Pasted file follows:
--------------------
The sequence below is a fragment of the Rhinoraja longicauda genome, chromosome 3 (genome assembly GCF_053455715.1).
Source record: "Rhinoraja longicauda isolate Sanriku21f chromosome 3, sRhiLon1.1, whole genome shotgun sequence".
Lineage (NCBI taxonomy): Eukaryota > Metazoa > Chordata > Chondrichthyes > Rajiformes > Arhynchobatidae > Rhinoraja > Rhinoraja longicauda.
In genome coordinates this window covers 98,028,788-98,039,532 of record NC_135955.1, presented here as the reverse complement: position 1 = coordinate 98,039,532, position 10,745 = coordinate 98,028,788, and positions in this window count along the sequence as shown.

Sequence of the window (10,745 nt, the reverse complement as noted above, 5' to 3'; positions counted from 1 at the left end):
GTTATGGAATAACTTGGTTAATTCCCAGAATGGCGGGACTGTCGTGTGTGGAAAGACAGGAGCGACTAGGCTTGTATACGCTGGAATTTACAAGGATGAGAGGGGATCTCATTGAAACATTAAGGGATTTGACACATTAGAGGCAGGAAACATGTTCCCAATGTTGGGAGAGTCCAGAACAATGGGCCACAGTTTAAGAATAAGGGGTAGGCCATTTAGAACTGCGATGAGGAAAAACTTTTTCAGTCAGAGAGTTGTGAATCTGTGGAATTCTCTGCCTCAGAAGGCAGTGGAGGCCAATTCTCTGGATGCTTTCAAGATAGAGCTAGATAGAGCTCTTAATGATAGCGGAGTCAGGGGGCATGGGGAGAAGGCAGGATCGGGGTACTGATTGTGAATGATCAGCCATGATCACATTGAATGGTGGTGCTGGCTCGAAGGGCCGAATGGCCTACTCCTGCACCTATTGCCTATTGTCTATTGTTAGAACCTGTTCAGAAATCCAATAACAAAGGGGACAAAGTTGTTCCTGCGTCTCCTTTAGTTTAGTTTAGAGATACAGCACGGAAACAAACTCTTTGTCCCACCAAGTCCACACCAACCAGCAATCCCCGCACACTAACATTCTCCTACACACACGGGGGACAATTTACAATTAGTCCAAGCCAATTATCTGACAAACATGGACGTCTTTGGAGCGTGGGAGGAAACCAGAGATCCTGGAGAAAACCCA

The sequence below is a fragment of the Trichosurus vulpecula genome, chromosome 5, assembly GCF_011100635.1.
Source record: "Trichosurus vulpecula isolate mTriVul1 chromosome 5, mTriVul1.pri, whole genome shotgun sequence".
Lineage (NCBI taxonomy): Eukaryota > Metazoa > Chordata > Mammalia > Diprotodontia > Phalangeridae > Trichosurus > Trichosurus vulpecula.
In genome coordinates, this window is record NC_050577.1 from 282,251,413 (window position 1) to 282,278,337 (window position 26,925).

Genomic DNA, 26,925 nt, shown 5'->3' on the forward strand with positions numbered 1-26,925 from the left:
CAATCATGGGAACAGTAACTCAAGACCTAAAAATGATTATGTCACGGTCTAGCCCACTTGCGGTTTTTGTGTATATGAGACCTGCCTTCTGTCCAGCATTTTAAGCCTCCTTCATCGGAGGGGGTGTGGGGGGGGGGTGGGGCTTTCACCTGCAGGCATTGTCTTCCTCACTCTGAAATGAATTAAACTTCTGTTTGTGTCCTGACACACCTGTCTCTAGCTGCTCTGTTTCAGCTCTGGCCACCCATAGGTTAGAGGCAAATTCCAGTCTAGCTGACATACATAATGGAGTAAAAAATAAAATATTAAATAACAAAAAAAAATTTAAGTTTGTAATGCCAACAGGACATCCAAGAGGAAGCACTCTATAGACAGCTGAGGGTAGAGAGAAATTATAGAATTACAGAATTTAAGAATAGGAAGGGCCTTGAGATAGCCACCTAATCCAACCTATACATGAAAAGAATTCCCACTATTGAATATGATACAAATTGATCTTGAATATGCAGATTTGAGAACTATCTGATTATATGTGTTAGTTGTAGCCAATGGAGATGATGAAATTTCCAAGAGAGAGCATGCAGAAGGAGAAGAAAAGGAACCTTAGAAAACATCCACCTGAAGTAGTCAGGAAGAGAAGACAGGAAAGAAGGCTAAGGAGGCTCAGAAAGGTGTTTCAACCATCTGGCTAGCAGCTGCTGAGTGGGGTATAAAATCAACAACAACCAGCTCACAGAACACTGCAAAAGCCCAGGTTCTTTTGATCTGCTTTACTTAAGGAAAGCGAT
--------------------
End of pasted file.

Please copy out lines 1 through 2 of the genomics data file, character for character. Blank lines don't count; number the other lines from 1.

The sequence below is a fragment of the Rhinoraja longicauda genome, chromosome 3 (genome assembly GCF_053455715.1).
Source record: "Rhinoraja longicauda isolate Sanriku21f chromosome 3, sRhiLon1.1, whole genome shotgun sequence".